Species Status of Neisseria gonorrhoeae: Evolutionary and Epidemiological Inferences from MLST Public Deposited

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Creator
  • Jolley, Keith A
    • Other Affiliation: The Peter Medawar Building for Pathogen Research and Department of Zoology, University of Oxford, South Parks Road, Oxford, OX1 3SY, UK
  • Saunders, Nigel J
    • Other Affiliation: The Sir William Dunn School of Pathology, University of Oxford, South Parks Road, Oxford, OX1 3RE, UK
  • Sparling, P Frederick
    • Affiliation: School of Medicine, Department of Microbiology and Immunology
  • Bennett, Julia S
    • Other Affiliation: The Peter Medawar Building for Pathogen Research and Department of Zoology, University of Oxford, South Parks Road, Oxford, OX1 3SY, UK
  • Hart, C Anthony
    • Other Affiliation: Department of Medical Microbiology and Genitourinary Medicine, Royal Liverpool University Hospital, Duncan Building, Daulby Street, Liverpool L69 3GA, UK
  • Maiden, Martin CJ
    • Other Affiliation: The Peter Medawar Building for Pathogen Research and Department of Zoology, University of Oxford, South Parks Road, Oxford, OX1 3SY, UK
  • Feavers, Ian M
    • Other Affiliation: Division of Bacteriology, National Institute for Biological Standards and Control, South Mimms, Potters Bar, Hertfordshire, EN6 3QG, UK
Abstract
  • Abstract Background Various typing methods have been developed for Neisseria gonorrhoeae, but none provide the combination of discrimination, reproducibility, portability, and genetic inference that allows the analysis of all aspects of the epidemiology of this pathogen from a single data set. Multilocus sequence typing (MLST) has been used successfully to characterize the related organisms Neisseria meningitidis and Neisseria lactamica. Here, the same seven locus Neisseria scheme was used to characterize a diverse collection of N. gonorrhoeae isolates to investigate whether this method would allow differentiation among isolates, and to distinguish these three species. Results A total of 149 gonococcal isolates were typed and submitted to the Neisseria MLST database. Although relatively few (27) polymorphisms were detected among the seven MLST loci, a total of 66 unique allele combinations (sequence types, STs), were observed, a number comparable to that seen among isolate collections of the more diverse meningococcus. Patterns of genetic variation were consistent with high levels of recombination generating this diversity. There was no evidence for geographical structuring among the isolates examined, with isolates collected in Liverpool, UK, showing levels of diversity similar to a global collection of isolates. There was, however, evidence that populations of N. meningitidis, N. gonorrhoeae and N. lactamica were distinct, with little support for frequent genetic recombination among these species, with the sequences from the gdh locus alone grouping the species into distinct clusters. Conclusion The seven loci Neisseria MLST scheme was readily adapted to N. gonorrhoeae isolates, providing a highly discriminatory typing method. In addition, these data permitted phylogenetic and population genetic inferences to be made, including direct comparisons with N. meningitidis and N. lactamica. Examination of these data demonstrated that alleles were rarely shared among the three species. Analysis of variation at a single locus, gdh, provided a rapid means of identifying misclassified isolates and determining whether mixed cultures were present.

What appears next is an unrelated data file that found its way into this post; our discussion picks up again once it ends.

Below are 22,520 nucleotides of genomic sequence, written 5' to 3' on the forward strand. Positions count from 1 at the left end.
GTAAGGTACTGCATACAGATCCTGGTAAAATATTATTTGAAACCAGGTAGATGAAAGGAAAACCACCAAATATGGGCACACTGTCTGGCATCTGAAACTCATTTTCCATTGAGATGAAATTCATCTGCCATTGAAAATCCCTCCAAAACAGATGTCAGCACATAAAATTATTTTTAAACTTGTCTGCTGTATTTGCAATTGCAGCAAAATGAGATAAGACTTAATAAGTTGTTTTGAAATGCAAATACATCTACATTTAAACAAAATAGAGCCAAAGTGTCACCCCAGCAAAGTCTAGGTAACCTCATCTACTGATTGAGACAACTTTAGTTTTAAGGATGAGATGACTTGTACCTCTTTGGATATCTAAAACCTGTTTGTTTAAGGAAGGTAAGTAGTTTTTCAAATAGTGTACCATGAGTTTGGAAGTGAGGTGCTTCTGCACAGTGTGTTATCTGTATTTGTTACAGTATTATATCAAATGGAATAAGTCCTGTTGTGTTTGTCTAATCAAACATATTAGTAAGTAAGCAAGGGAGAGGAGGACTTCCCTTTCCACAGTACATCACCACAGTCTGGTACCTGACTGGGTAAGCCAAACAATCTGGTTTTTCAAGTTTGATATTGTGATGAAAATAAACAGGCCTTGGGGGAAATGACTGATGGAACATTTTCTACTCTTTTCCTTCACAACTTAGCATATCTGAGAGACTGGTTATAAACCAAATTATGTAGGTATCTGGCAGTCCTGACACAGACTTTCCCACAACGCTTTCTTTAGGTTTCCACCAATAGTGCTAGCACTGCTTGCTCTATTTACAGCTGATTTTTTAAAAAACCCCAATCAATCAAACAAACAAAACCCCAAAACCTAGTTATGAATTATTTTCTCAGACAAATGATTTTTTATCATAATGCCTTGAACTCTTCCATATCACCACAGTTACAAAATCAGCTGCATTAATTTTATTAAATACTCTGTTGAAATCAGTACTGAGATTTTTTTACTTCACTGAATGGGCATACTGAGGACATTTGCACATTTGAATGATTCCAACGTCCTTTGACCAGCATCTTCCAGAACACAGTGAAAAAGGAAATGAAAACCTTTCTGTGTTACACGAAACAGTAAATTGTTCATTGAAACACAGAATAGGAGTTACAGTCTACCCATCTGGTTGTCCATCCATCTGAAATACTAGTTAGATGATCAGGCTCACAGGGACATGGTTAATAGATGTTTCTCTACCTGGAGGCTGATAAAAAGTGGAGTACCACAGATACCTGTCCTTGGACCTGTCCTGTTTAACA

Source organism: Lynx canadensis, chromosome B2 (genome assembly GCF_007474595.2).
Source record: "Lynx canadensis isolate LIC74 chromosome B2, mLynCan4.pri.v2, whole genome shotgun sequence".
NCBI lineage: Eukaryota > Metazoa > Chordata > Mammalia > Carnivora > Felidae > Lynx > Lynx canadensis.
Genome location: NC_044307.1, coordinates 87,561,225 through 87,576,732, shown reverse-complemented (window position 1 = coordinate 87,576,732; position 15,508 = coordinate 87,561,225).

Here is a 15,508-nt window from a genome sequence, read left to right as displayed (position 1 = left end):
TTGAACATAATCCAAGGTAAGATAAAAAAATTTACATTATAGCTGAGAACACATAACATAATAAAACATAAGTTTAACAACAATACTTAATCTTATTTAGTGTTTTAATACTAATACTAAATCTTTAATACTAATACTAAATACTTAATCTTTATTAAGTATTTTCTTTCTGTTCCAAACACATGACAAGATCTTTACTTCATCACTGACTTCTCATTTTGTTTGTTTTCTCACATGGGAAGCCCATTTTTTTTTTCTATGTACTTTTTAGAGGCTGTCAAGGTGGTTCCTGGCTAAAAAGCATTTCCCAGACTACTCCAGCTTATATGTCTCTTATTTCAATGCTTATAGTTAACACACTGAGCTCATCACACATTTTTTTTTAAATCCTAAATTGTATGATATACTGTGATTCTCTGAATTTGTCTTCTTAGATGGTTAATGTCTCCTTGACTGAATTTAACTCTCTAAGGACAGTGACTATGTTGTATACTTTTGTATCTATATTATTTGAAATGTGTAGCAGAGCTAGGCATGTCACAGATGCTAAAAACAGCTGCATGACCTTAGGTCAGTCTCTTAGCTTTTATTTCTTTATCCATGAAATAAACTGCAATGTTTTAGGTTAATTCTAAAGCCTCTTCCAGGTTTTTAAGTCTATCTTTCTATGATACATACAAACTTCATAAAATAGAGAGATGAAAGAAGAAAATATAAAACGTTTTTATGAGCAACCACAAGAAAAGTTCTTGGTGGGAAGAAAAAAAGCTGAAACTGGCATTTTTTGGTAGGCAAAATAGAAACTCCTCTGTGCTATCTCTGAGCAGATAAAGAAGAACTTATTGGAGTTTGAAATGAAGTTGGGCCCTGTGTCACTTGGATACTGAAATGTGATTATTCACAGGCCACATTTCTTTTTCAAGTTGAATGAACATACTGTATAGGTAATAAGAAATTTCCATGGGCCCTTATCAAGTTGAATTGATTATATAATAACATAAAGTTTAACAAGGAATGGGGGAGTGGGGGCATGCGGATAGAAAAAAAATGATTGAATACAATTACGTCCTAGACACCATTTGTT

Date of publication
Identifier
  • 17825091
  • doi:10.1186/1741-7007-5-35
Resource type
  • Article
Rights statement
  • In Copyright
Rights holder
  • Julia S Bennett et al.; licensee BioMed Central Ltd.
License
Journal title
  • BMC Biology
Journal volume
  • 5
Journal issue
  • 1
Page start
  • 35
Language
  • English
Is the article or chapter peer-reviewed?
  • Yes
ISSN
  • 1741-7007
Bibliographic citation
  • BMC Biology. 2007 Sep 07;5(1):35
Access
  • Open Access
Publisher
  • BioMed Central Ltd
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